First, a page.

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Work Jean de La Fontaine (1621-1695)
Department of Sculptures: France, 17th and 18th centuries
Jean de La Fontaine (1621 - 1695)
© 2011 Musée du Louvre / Thierry Ollivier
France, 17th and 18th centuries
The statue belongs to a series of great men, commissioned by the royal administration under Louis XVI to commemorate national glories. Julien produced a very natural-looking portrait of the great fable writer of Louis XIV's reign. At the poet's side, one of his characters, the fox, symbolizes his work. The bas-relief around the base illustrates his most famous fables.
The Great Men series
Count d'Angiviller, Director of the King's Buildings, decided in 1776 to commission sculptors at the Académie to produce a series of marble statues perpetuating the memory of French paragons of virtue and talent. The commemoration of great men, a major theme in Roman statuary, sat well with the revived taste for antiquity. But the series' main purpose was to reinforce the idea of the nation as indissociable from the monarchy. From 1776 to 1787, there were seven successive commissions, each for four marbles. The statues were destined for the Grande Galerie of the Louvre, which would house the future Museum. Until it opened they were to be installed in the Antiquities Room (the Caryatids Room). In the early 19th century, the series was divided up between Versailles, the Institut de France, and the Louvre. Although the series consists largely of soldiers, now at Versailles, the Louvre sculptures are above all of artists and writers, such as Poussin, Pascal, and La Fontaine.
A portrait of affability and intelligence
Pierre Julien received the commission in 1781, exhibited the plaster model (Musée du Puy) at the 1783 Salon, and the marble at the 1785 Salon. The critics praised the fable writer's bonhomie, insouciance, and simplicity. Julien did not give him the rather hieratic pose that commemorative monuments often demanded. La Fontaine's pose is relaxed; he is sitting casually with his legs crossed. In his right hand, carelessly resting on a tree trunk, he is holding a quill (partly broken). His carefully and delicately sculpted hair falls in long locks. His head is expressive and modeled with finesse. His gaze, although dreamily distant, conveys his sharp intellect. His brow is furrowed in thought. His faint smile expresses mischievousness tempered with bonhomie. Julien has sought less to express the traits of the writer than his vitality and intelligence.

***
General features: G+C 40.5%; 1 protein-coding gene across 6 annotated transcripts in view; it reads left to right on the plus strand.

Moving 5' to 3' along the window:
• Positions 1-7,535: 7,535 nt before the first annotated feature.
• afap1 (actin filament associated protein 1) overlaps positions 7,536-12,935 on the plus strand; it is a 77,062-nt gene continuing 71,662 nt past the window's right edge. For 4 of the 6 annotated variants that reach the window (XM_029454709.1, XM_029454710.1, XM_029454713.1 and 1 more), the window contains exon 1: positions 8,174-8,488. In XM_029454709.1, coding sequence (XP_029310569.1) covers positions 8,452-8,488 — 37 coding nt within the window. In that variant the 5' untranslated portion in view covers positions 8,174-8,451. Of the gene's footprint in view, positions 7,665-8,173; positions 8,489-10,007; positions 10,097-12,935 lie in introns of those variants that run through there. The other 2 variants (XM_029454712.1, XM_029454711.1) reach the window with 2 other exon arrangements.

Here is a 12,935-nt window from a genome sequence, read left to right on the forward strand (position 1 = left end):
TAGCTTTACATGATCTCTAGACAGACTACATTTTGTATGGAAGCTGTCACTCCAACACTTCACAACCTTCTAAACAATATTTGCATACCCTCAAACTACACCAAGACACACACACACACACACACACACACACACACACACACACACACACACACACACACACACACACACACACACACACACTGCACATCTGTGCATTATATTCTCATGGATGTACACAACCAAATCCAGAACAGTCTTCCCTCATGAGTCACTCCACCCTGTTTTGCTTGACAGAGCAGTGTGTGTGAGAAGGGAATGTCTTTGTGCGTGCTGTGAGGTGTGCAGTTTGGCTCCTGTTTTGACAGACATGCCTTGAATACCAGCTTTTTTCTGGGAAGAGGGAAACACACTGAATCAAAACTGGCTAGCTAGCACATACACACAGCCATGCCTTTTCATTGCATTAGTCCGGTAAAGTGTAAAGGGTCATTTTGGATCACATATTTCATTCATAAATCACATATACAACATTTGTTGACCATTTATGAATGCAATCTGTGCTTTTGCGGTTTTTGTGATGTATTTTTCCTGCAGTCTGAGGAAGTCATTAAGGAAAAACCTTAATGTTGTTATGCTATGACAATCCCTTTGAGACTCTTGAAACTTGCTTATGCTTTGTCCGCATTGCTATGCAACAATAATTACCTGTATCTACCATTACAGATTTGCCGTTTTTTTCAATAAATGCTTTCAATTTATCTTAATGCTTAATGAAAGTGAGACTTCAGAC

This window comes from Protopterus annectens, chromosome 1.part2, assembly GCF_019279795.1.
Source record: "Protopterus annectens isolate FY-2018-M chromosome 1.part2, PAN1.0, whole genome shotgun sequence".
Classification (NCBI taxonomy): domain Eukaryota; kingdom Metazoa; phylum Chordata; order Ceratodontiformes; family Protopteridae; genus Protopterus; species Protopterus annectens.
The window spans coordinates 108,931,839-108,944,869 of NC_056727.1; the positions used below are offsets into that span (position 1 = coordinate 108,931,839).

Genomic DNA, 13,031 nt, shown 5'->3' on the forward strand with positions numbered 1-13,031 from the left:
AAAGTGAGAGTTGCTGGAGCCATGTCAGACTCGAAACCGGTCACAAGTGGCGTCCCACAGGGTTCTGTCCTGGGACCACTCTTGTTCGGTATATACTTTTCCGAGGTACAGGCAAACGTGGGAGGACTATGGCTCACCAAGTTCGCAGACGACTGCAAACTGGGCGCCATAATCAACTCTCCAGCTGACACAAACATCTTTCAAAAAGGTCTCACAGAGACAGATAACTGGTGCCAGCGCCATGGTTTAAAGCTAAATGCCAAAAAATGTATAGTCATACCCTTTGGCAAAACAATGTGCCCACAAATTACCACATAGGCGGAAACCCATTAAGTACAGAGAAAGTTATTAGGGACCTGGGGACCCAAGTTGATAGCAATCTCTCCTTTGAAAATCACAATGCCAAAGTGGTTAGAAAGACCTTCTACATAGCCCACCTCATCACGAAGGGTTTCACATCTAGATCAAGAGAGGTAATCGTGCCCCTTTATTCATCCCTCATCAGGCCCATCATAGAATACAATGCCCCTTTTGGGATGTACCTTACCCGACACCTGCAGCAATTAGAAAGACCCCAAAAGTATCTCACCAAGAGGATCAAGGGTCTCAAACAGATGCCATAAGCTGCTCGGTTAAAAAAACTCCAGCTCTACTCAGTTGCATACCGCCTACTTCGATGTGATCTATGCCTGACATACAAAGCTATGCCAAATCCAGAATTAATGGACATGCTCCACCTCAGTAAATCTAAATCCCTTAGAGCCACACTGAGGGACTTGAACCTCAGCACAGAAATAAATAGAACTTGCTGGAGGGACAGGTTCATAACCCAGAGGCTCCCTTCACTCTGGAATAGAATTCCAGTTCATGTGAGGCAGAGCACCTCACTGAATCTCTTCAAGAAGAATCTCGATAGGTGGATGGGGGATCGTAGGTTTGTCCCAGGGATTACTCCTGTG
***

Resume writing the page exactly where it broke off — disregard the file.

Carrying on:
Timelessness and period costume
It is thought that the sculptor depicted an anecdote told to him by the Duchess of Bouillon: one morning at Versailles, she came across La Fontaine daydreaming under a tree and then again in the evening in the same state at the same spot. Julien is above all depicting the timelessness of the creative reverie. The rough ground and the tree trunk against which the writer is resting do not indicate a precise location but signify nature. On the other hand, in conformity with imposed conventions, the costume is contemporary. Julien is demonstrating his skill at this, seemingly taking pleasure in sculpting the wide, buttoned sleeves, cravat, large buttonholes, and buckled shoes.
The artist includes numerous references to La Fontaine's fables, in which his animal characters criticized the vices of the court. At his side, with its paw on his collected works, is his favorite animal, the fox. On the sheet of paper he is holding, the first verses of the Fox and the Grapes; around the plinth, an infinitely delicate sculpted bas-relief illustrating nine of his famous fables.
BibliographyPascal André, "Pierre Julien sculpteur", GBA, avril 1903, pp.336-341.
Bresc-Bautier Geneviève, Sculpture française XVIIIe siècle (École du Louvre, Notices d'histoire de l'art n 3), Paris, 1980, n 43.
Worley Michael Preston, "Catalogue of the Works of Pierre Julien", GBA, novembre 1988, pp.192-193.
Pierre JULIEN (Saint-Paulien (Haute-Loire), 1731 - Paris, 1804)
Jean de La Fontaine (1621 - 1695)
Marbre. Salon de 1785
H. : 1,73 m. ; L. : 1,10 m. ; Pr. : 1,29 m.
Entré au Louvre en 1960
Galerie des "Grands Hommes"
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